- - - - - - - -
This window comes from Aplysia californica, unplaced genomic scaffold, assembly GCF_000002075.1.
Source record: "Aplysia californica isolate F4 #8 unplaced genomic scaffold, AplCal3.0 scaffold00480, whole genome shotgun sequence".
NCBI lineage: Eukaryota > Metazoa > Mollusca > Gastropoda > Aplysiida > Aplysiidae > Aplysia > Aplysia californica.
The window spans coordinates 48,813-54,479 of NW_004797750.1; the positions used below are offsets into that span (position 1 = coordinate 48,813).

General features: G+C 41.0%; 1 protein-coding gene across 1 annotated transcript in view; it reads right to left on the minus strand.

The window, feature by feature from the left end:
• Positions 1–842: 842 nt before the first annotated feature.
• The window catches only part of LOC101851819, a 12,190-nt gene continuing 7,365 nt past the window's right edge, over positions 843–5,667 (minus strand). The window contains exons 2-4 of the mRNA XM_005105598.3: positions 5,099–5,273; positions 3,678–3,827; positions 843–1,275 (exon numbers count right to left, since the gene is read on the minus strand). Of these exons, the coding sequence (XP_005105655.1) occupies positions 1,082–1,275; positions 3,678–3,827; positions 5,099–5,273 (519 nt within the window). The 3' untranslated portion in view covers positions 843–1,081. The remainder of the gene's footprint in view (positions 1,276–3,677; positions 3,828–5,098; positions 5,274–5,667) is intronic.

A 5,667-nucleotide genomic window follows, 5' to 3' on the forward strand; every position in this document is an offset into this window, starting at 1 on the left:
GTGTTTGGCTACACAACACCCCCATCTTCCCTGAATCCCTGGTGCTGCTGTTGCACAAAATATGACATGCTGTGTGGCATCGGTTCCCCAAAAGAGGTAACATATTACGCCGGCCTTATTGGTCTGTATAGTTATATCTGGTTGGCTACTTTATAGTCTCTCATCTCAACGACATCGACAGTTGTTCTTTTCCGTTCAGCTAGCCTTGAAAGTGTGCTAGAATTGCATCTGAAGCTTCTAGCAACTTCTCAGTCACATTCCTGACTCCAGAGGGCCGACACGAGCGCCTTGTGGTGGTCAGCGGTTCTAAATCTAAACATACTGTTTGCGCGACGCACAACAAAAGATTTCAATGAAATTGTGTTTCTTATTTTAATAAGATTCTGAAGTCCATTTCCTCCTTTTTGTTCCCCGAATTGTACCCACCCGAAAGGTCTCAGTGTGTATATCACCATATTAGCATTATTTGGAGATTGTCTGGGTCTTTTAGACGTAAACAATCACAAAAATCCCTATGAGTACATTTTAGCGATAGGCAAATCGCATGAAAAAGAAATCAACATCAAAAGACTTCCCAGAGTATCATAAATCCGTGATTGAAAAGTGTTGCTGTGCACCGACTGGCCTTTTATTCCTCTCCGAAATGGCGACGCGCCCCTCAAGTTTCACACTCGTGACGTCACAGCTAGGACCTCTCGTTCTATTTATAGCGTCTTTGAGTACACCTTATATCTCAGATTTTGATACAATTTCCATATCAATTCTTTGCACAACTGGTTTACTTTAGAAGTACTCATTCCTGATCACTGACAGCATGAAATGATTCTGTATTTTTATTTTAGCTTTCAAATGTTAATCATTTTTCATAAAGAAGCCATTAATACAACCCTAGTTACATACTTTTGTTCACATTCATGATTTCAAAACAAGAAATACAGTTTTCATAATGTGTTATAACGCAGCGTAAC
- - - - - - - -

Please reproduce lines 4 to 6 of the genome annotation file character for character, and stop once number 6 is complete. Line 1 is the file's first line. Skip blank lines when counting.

The window spans coordinates 48,813-54,479 of NW_004797750.1; the positions used below are offsets into that span (position 1 = coordinate 48,813).

General features: G+C 41.0%; 1 protein-coding gene across 1 annotated transcript in view; it reads right to left on the minus strand.

The window, feature by feature from the left end: